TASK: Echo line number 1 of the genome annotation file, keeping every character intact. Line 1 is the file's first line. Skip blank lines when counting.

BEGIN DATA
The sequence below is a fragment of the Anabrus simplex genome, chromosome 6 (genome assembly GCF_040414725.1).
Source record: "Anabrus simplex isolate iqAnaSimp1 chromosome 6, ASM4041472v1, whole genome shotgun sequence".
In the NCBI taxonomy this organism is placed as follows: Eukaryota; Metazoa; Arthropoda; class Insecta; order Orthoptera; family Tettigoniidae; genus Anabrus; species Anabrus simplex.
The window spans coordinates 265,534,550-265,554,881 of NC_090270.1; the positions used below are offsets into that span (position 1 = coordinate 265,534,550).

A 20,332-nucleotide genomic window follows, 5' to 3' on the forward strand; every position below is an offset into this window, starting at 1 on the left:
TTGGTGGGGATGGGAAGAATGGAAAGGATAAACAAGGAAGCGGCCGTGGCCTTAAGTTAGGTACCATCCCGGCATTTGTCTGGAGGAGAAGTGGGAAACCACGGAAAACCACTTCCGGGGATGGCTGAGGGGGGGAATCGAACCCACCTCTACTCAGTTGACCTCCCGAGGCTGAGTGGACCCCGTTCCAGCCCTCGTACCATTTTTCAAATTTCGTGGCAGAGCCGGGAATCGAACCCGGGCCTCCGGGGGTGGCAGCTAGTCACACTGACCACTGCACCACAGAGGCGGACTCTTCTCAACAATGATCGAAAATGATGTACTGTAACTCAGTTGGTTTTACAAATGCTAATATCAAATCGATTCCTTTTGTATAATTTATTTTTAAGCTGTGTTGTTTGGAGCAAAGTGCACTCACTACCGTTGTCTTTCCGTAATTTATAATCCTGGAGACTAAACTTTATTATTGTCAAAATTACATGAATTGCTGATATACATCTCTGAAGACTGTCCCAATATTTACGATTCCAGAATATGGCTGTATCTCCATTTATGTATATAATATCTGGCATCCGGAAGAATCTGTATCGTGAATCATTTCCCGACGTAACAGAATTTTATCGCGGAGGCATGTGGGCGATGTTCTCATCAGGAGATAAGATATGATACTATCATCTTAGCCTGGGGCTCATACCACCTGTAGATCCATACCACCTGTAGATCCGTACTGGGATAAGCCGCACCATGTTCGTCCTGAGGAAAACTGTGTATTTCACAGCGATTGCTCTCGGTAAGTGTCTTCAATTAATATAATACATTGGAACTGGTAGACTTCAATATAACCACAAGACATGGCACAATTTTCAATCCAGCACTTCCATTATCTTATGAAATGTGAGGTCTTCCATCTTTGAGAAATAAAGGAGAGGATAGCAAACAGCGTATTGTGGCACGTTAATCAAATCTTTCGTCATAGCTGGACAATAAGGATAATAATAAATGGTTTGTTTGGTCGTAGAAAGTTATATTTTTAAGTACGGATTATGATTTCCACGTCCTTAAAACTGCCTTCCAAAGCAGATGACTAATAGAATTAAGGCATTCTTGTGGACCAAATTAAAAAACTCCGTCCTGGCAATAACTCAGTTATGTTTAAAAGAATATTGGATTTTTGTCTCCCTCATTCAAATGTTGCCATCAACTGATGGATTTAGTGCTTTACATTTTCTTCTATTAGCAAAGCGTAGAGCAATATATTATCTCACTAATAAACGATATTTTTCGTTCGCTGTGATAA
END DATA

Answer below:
The sequence below is a fragment of the Anabrus simplex genome, chromosome 6 (genome assembly GCF_040414725.1).